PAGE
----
Having plants in your home doesn’t just beautify your home. There are so many benefits houseplants can offer you.
Some of these benefits are even health-related. For instance, they can help reduce your stress levels, they can also be very therapeutic and can help people with anxiety. You can read this article to learn more about the health benefits of plants.
It is, therefore, not surprising that more people are now interested in getting houseplants. However, if the right practices aren’t followed while caring for these plants, they may end up withering and dying.
Repotting is one important practice that every houseplant owner should be well informed about. This is because this process is very important when it comes to a plant’s sustenance and growth.
Typically, this process is needed when the plant outgrows its current planter or when the potting mix no longer has enough nutrients to support growth.
However, sometimes, when a new plant is bought, the owner can decide to repot it after a while to ensure optimal performance. As someone new to repotting, you may make some mistakes that will cost your plant its life. Even people with enough potting experience can make some of these costly mistakes.
This is why you need to know some of the common repotting mistakes people make. So that you can avoid them when you are repotting your new and even old plants.
Common Repotting Mistakes People Make
Below are some of the most common repotting mistakes people:
1. Using Oversized Pots
Some persons have this idea that when their plants are in a way bigger planter, they will grow a lot way faster. We can’t even begin to tell you how wrong this idea is.
When you use a planter that is disproportionally oversized than your plant, you won’t be hastening its growth. On the contrary, an oversized planter will only make the soil dry out slowly, this will, in turn, make the roots susceptible to rot.
Rather than using a big pot, just use a new planter with a diameter a few inches bigger than that of the current planter.
2. Repotting During Cold/Harsh Weather
Ever heard of “transplant shock”? Well, your plant could suffer from this (could even die from it) when you transplant or uproot it in harsh or cold weather. Therefore, summer is the ideal time to repot plants especially when you reside in a very cold area.
We know you want to move your new baby to a more conducive planter, but if the weather is too cold, do not risk it. A little wait won’t wreck any damage.
But, if your climate is warm, you can choose to repot your plant at any time you like.
3. Repotting Once The Plant Arrives
A very classic error most first-timers make is repotting their plants once they get their hands on them. They do this because they think the soil the plant comes with isn’t good enough, so they need to replace it ASAP.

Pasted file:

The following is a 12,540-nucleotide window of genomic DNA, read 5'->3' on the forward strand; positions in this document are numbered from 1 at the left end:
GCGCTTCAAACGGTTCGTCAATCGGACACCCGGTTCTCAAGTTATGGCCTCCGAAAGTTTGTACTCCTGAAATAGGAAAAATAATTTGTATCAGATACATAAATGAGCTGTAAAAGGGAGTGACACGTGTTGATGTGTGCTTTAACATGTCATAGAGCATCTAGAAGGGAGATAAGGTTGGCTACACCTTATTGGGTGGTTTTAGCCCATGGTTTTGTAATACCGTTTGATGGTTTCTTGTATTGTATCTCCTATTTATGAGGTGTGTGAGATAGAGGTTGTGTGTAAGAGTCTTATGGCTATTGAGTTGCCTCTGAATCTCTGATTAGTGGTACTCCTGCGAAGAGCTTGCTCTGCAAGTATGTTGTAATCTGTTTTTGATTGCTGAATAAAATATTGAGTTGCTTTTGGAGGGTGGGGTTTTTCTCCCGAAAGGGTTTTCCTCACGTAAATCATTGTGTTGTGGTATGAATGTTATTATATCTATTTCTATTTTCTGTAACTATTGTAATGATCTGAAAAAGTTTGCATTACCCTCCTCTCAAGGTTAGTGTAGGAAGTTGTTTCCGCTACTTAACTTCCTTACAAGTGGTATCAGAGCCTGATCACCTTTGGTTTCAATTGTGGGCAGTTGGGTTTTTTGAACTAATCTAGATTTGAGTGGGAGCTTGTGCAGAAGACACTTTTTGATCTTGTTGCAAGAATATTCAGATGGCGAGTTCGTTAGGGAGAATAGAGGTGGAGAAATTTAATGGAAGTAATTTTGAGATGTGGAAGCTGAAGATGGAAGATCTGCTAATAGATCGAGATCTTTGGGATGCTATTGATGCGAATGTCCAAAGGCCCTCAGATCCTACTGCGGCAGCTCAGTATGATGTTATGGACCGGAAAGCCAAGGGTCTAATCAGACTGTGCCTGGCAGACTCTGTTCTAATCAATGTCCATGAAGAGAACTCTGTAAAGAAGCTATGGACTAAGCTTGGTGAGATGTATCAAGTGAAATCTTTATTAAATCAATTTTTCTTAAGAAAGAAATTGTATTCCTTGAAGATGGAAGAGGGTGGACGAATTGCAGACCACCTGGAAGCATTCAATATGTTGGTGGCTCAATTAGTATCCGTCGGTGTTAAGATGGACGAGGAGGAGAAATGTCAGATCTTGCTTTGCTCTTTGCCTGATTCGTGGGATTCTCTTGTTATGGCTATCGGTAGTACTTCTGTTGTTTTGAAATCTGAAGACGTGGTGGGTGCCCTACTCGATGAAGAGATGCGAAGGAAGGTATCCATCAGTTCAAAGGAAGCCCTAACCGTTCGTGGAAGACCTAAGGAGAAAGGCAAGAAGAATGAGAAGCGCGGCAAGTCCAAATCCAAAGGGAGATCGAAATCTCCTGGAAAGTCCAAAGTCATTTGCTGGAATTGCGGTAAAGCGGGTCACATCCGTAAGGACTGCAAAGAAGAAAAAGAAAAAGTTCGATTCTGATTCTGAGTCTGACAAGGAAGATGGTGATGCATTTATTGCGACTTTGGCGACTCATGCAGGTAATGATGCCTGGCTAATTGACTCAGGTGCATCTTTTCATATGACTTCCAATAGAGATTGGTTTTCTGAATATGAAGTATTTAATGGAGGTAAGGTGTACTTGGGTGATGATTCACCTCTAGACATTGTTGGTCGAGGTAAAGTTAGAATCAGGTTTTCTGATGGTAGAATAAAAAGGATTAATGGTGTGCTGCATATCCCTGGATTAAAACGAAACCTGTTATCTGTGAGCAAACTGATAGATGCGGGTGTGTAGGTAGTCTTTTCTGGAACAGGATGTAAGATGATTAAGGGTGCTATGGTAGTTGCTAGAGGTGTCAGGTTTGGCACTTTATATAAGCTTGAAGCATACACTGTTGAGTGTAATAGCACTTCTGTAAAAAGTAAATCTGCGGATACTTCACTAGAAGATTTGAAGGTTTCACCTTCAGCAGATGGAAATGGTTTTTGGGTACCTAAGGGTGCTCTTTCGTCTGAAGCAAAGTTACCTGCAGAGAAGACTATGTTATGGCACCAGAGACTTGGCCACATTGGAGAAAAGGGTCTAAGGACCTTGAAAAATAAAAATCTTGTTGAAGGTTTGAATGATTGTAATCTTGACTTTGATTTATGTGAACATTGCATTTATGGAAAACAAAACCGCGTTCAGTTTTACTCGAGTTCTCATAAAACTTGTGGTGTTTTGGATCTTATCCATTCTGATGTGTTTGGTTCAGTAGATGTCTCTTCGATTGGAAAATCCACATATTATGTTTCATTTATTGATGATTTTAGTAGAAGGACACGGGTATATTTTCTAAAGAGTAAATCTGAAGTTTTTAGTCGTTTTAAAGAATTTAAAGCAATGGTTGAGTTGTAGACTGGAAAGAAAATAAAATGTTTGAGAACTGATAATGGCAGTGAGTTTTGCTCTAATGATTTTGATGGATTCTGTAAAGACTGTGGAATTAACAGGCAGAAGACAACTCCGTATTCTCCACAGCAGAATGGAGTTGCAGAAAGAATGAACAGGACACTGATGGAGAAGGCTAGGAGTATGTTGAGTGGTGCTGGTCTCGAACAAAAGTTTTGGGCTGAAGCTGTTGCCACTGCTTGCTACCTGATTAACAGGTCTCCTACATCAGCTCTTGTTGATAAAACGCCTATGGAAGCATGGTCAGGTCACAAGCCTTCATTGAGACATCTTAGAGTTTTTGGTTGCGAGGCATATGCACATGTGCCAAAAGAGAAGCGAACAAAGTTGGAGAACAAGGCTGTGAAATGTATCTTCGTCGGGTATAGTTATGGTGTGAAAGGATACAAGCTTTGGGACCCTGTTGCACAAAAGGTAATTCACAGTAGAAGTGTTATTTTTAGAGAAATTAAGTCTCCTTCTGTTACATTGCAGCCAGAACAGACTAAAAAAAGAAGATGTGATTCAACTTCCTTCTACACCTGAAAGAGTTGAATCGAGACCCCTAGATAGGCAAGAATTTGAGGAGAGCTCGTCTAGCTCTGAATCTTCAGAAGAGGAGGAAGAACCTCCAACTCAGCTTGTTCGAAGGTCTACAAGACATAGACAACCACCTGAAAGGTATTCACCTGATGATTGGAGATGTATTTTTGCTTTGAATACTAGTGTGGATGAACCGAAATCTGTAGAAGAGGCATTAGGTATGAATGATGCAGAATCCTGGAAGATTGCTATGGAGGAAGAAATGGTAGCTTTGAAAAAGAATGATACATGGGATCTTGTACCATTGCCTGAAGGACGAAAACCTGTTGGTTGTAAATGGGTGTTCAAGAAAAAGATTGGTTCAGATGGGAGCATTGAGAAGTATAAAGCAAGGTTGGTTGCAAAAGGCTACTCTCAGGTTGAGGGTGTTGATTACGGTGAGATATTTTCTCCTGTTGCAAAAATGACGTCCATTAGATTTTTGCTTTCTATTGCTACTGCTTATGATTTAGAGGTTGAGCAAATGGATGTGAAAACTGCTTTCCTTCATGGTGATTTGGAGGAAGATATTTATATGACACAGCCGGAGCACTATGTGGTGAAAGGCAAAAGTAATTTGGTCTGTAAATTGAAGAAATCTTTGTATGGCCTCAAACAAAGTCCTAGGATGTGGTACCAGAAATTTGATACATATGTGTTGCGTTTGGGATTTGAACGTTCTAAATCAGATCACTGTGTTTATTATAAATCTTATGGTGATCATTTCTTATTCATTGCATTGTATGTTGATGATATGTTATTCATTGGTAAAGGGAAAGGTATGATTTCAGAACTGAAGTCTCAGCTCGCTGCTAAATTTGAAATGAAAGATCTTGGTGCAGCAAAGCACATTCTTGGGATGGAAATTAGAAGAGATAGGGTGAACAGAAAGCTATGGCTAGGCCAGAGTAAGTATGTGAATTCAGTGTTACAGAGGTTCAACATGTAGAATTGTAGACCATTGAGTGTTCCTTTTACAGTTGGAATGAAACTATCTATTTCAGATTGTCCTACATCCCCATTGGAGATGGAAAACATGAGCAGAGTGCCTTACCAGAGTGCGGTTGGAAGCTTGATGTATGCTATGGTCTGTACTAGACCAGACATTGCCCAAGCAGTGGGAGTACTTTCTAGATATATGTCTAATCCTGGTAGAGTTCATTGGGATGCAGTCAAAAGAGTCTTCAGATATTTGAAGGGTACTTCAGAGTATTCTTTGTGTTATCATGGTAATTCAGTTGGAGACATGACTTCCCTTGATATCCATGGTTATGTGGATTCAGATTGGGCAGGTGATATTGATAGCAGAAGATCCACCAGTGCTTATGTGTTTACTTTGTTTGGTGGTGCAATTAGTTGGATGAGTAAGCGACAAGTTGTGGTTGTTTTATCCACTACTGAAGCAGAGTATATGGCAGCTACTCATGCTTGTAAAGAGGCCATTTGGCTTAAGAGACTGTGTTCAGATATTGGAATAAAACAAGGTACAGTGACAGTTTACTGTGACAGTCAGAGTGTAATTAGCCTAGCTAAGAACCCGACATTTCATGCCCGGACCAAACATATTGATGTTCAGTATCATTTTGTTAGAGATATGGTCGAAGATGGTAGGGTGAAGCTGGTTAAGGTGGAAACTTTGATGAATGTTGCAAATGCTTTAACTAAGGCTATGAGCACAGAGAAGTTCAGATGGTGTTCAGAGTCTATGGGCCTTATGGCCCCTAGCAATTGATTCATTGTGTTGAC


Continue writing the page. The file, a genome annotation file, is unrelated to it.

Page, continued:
However, reliable online stores often use only high-quality soil for their plants. You can click here to go on Planted Pot and find out more about reliable online plants stores.
If you shop from a reliable store, the soil’s quality should be the least of your concern. This means you do not need to rush and replace the soil. Instead, let your new baby adjust to its new environment, humidity, temperature, and lighting.
Once it has fully adjusted, then you can go ahead to take it to its new home.
4. Not Loosening the Roots
Another mistake people make when transferring a plant to a new planter is taking the plant complete with its root ball to the new planter.
When you remove the old planter, the plant’s root most likely would have gathered some dirt and formed this into a ball. You need to loosen the accumulated dirt off the roots. If you transfer the plant with the ball fully intact, new roots may not be able to branch out and this can affect the plant’s overall growth.
5. Insufficient Water
When a plant is repotted, the soil in its new home is more and probably still dry. Hence, after this process, you need to water the soil with more water than you normally use for the plant.
Some people fail to do this and end up wondering why their plant hasn’t been doing well since they moved it to a new planter.
6. Putting Rocks and Gravels at the Bottom of the Pot instead of Using Planters with Drainage Holes
Another misconception people have about caring for plants is that adding rocks and gravels is wonderful for their plants. However, doing this often results in raising the wet area of the soil, making it closer to your plant’s roots.
When this happens, the roots won’t have enough oxygen and this may cause them to rot. Therefore, it’s better to get a planter with drainage holes rather than adding rocks and gravel to make up for the lack of holes.
Even if the planter you have does not have drainage holes, you can drill some by yourself. Visit https://homeguides.sfgate.com/ to learn how to do this.
Bonus: Do not place the plant under direct sunlight after this process. Instead, place it in an area where the light is filtered for a few weeks.
Repotting your new plant after a while could be good for its overall growth. But, if this isn’t done properly, it may end up as a disaster. Apart from knowing how to properly carry out this process, avoiding the common mistakes discussed in this article is also important.